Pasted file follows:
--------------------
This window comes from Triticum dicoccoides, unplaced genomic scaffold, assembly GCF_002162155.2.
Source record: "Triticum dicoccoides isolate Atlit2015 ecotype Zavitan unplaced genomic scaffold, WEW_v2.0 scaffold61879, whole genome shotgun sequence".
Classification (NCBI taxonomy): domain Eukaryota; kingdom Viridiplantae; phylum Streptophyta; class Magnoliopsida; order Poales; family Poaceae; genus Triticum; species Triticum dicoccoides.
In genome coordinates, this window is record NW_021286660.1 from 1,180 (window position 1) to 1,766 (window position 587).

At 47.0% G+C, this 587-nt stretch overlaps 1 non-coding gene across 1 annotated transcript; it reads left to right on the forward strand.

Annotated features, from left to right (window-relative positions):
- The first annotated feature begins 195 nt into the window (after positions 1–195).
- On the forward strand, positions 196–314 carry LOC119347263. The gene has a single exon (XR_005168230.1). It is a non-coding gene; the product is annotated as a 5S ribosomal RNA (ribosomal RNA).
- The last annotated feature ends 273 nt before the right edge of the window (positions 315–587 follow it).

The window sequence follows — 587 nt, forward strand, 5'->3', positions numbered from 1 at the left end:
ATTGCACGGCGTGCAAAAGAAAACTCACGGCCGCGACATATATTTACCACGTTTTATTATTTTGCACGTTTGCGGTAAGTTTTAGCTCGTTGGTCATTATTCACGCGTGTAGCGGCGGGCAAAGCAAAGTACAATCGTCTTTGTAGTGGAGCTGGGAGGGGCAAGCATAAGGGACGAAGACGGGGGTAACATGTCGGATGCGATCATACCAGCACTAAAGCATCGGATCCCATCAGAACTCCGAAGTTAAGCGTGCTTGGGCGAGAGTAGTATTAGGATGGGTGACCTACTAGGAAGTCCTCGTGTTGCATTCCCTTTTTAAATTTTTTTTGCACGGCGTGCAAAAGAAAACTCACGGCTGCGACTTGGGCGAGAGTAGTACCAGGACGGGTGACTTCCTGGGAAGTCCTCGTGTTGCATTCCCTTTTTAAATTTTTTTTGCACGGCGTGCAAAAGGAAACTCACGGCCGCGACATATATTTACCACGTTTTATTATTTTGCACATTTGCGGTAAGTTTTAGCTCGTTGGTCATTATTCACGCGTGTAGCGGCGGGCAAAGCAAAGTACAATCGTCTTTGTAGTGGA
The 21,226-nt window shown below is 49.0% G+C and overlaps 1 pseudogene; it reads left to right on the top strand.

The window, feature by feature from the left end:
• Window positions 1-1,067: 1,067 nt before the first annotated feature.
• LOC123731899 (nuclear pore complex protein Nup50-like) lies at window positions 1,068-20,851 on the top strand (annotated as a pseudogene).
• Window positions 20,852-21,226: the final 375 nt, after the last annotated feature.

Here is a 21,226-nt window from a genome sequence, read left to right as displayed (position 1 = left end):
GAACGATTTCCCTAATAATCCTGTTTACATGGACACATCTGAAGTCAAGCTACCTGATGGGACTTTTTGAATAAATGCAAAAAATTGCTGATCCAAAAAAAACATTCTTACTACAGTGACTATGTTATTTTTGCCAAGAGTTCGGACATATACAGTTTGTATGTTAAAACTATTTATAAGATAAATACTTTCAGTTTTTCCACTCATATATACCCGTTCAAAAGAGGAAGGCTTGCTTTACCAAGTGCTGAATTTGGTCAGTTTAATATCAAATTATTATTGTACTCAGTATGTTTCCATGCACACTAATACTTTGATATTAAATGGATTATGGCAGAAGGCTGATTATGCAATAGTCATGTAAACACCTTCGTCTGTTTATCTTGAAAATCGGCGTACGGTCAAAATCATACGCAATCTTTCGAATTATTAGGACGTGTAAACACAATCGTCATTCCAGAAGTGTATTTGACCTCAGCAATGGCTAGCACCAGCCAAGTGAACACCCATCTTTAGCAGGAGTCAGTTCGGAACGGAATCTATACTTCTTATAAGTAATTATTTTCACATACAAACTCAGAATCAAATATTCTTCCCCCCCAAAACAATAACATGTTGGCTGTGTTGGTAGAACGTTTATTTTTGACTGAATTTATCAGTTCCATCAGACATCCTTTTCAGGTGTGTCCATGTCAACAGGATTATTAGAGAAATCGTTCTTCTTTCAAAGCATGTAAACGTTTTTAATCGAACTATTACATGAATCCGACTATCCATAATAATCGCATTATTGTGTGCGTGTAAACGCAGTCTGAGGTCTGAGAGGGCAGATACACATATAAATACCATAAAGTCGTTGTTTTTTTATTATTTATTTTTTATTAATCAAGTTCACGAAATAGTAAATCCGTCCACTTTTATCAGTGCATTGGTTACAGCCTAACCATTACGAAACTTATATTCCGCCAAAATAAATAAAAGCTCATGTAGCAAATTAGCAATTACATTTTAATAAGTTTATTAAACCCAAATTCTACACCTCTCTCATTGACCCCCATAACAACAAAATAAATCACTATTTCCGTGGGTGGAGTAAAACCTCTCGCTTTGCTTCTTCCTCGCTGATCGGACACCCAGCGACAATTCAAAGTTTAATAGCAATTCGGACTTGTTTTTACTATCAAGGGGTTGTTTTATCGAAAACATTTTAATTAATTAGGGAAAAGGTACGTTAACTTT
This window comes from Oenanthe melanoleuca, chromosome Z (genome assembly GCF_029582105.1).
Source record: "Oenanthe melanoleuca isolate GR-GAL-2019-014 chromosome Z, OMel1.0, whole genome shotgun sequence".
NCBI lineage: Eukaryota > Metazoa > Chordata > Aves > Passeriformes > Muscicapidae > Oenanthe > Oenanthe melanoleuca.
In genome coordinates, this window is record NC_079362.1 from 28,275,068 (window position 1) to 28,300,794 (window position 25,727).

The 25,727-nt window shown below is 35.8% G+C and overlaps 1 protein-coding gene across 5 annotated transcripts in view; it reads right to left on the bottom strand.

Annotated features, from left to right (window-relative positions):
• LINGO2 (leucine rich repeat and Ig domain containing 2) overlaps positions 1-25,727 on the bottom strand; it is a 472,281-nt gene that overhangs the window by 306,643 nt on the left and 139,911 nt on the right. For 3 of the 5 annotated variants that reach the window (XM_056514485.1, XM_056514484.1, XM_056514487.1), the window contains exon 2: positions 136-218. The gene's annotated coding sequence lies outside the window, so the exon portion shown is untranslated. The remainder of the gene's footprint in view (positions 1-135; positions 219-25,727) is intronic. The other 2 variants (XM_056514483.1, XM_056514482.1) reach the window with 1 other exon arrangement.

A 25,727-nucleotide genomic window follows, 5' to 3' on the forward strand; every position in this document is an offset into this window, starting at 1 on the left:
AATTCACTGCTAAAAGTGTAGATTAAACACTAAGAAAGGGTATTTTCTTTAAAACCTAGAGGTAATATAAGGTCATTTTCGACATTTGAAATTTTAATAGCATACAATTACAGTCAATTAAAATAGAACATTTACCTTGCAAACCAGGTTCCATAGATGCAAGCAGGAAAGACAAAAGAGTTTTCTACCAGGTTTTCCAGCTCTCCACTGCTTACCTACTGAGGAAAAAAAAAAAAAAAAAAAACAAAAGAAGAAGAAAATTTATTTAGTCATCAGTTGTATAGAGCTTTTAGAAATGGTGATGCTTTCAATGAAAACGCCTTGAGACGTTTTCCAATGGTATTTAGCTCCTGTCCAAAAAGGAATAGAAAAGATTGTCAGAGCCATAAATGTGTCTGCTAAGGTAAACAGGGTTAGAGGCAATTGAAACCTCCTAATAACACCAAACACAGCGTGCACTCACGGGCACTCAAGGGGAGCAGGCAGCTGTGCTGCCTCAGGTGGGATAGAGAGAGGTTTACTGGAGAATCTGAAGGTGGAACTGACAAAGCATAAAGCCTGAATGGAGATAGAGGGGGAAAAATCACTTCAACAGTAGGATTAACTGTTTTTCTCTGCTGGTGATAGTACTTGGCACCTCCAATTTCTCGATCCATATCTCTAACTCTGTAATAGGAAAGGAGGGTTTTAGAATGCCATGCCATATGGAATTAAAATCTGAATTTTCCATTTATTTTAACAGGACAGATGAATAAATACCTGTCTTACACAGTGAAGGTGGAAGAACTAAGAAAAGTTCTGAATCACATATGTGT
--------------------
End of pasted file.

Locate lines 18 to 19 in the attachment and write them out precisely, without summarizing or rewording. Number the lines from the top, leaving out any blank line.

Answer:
GAACGATTTCCCTAATAATCCTGTTTACATGGACACATCTGAAGTCAAGCTACCTGATGGGACTTTTTGAATAAATGCAAAAAATTGCTGATCCAAAAAAAACATTCTTACTACAGTGACTATGTTATTTTTGCCAAGAGTTCGGACATATACAGTTTGTATGTTAAAACTATTTATAAGATAAATACTTTCAGTTTTTCCACTCATATATACCCGTTCAAAAGAGGAAGGCTTGCTTTACCAAGTGCTGAATTTGGTCAGTTTAATATCAAATTATTATTGTACTCAGTATGTTTCCATGCACACTAATACTTTGATATTAAATGGATTATGGCAGAAGGCTGATTATGCAATAGTCATGTAAACACCTTCGTCTGTTTATCTTGAAAATCGGCGTACGGTCAAAATCATACGCAATCTTTCGAATTATTAGGACGTGTAAACACAATCGTCATTCCAGAAGTGTATTTGACCTCAGCAATGGCTAGCACCAGCCAAGTGAACACCCATCTTTAGCAGGAGTCAGTTCGGAACGGAATCTATACTTCTTATAAGTAATTATTTTCACATACAAACTCAGAATCAAATATTCTTCCCCCCCAAAACAATAACATGTTGGCTGTGTTGGTAGAACGTTTATTTTTGACTGAATTTATCAGTTCCATCAGACATCCTTTTCAGGTGTGTCCATGTCAACAGGATTATTAGAGAAATCGTTCTTCTTTCAAAGCATGTAAACGTTTTTAATCGAACTATTACATGAATCCGACTATCCATAATAATCGCATTATTGTGTGCGTGTAAACGCAGTCTGAGGTCTGAGAGGGCAGATACACATATAAATACCATAAAGTCGTTGTTTTTTTATTATTTATTTTTTATTAATCAAGTTCACGAAATAGTAAATCCGTCCACTTTTATCAGTGCATTGGTTACAGCCTAACCATTACGAAACTTATATTCCGCCAAAATAAATAAAAGCTCATGTAGCAAATTAGCAATTACATTTTAATAAGTTTATTAAACCCAAATTCTACACCTCTCTCATTGACCCCCATAACAACAAAATAAATCACTATTTCCGTGGGTGGAGTAAAACCTCTCGCTTTGCTTCTTCCTCGCTGATCGGACACCCAGCGACAATTCAAAGTTTAATAGCAATTCGGACTTGTTTTTACTATCAAGGGGTTGTTTTATCGAAAACATTTTAATTAATTAGGGAAAAGGTACGTTAACTTT
This window comes from Oenanthe melanoleuca, chromosome Z (genome assembly GCF_029582105.1).